The Plight of the Vietnam Veteran

This letter to the editor, written in 1986 by my dad’s friend and fellow Bravo Company “Sky Trooper,” sadly still resonates today. Below are excerpts of that letter.

“Vietnam veterans and nation still recovering”

Last week this letter came to me in the mail. And, though it was addressed to me, clearly it was written to you, too – to all of us. So I wanted you to see it:

            “I have been following [this] column on the situation of the Vietnam veteran. It is encouraging to know that there are a few who still consider his plight.

            “The Vietnam vets I’m in contact with are in one stage or another of turning their lives around. They’re trying to get on with it. These stages have been fairly common to us all. We were confused, as we tried to fit ourselves back into a world that had drastically changed for us. We denied any war-related problems as the first inklings of unusual behavior or attitudes appeared in us.

            “Ultimately we were forced to recognize the problem – and this was rough – when our images of ourselves and others could not for an instant longer be supported by our inner feelings. Then came delayed grief, depression and anxiety, intermixed with bitterness, rage and fear as each of us tried to place blame on whomever we considered the cause of our problem.

            “And then the final stage – and this one the toughest of all: forgiving those who ravaged our young lives, for they knew not what they did. And perhaps still don’t know.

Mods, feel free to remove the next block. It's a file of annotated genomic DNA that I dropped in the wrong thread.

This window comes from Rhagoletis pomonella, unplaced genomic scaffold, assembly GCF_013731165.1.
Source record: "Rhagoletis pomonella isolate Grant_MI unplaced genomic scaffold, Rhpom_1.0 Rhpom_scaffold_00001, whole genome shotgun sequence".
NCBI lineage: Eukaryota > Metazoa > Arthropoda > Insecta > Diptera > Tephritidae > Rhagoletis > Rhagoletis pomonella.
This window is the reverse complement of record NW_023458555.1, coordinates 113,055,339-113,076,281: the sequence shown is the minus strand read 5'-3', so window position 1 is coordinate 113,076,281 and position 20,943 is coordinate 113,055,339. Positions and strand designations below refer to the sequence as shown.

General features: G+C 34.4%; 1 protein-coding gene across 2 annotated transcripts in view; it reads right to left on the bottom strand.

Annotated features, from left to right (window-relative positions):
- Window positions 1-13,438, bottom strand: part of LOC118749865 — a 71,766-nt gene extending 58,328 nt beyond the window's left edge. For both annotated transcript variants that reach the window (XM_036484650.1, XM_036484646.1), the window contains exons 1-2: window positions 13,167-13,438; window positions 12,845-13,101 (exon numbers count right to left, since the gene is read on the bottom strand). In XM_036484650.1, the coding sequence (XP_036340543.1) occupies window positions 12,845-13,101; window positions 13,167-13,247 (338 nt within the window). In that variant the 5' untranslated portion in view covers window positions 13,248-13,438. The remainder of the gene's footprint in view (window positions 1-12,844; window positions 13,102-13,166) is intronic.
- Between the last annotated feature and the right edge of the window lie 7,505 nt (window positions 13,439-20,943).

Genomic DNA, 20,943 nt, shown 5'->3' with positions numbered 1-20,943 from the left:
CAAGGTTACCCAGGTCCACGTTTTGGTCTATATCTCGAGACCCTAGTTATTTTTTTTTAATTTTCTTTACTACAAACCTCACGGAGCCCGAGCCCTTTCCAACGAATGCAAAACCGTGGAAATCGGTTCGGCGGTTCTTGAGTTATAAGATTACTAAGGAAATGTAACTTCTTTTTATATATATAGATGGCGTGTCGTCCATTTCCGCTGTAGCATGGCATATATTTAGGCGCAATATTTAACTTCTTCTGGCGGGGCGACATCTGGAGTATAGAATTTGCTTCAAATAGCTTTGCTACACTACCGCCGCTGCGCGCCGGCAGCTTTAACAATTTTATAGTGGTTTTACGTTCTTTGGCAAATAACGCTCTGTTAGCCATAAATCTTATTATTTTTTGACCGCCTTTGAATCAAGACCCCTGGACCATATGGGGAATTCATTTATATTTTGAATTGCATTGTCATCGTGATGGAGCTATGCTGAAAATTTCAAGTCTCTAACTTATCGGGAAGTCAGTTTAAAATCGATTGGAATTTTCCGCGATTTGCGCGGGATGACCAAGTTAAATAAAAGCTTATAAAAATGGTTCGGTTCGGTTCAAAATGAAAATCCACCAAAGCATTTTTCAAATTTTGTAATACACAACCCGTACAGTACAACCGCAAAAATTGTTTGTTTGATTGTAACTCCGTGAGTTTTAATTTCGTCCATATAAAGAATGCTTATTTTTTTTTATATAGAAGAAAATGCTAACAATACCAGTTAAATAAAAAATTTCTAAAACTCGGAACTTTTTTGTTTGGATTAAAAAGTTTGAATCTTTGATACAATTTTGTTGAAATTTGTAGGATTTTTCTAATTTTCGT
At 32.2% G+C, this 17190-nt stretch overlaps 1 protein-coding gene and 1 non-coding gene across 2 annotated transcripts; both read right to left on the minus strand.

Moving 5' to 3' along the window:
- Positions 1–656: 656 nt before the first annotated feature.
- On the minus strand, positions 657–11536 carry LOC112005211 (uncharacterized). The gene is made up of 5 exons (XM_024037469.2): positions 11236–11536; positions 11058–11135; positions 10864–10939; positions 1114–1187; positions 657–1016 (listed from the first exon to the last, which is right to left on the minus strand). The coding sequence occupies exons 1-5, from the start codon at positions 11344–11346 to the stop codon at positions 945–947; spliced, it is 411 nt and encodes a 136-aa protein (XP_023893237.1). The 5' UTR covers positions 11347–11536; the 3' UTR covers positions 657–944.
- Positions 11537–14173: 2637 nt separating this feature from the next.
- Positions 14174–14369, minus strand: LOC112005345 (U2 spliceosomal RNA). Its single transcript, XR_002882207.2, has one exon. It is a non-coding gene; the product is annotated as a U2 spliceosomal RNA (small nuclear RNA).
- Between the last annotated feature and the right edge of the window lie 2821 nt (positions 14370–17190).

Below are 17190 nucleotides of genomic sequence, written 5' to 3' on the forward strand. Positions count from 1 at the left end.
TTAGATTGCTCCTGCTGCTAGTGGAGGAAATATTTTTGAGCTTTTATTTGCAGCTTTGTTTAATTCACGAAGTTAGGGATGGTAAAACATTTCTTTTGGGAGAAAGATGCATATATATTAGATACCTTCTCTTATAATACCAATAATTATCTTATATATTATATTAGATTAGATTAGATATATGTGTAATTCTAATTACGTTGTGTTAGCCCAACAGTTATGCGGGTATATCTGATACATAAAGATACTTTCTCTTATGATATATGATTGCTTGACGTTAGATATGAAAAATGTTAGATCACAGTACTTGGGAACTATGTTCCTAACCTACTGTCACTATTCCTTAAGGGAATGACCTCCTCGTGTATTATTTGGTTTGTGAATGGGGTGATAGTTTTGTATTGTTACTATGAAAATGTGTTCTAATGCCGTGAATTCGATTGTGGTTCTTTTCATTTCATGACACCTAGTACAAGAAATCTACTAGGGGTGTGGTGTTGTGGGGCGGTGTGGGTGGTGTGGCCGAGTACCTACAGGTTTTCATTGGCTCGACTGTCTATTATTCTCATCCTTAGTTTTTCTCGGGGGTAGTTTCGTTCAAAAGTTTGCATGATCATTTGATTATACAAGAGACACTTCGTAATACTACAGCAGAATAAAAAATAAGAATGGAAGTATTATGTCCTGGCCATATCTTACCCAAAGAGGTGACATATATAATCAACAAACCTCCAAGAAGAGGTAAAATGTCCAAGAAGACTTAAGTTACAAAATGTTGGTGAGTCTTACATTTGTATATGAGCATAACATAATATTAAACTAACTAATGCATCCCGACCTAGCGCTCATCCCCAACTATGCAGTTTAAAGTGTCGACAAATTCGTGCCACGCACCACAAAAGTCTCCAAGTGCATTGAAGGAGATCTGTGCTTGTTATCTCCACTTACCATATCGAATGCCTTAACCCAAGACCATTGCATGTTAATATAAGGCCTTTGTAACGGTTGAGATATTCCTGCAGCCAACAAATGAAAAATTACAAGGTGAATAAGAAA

“ These stages aren’t this smooth of orderly, of course. They intermingle, collide, and a guy might regress a little if some citizen irritably calls his attention to some petty peacetime rule, while the vet remembers how he was ordered to brutally break some very major human rules to keep this same citizen safe. But the vet moves on…

            “I, myself, I think, am edging toward this last stage. I am beginning to view the Vietnam war as something other than the preconceived atrocity that I was assuming it to be. I am starting to see it as, perhaps, the social equivalent to a ‘Black Hole’ in outer space – an all-encompassing negative energy, anti-everything that sustains life, and not understandable in and of itself. Who do you blame for a “Black Hole’ in space? Nobody. Period. You accept it.

            “And, yet, something is still awry.

            “The veteran was the most obviously damaged by this ‘Black Hole’ event in American history. But the Vietnam war hurt us all.

            “The veteran feels all to acutely the emptiness of spirit this has left in him. He wonders why this burden continues to remain his alone. But it may not.

            “Perhaps, as a society, we all carry the load.”

 This letter, published Wednesday, November 12, 1986, was written by Bill Hardin to The Daily News columnist Phyllis Miletich.

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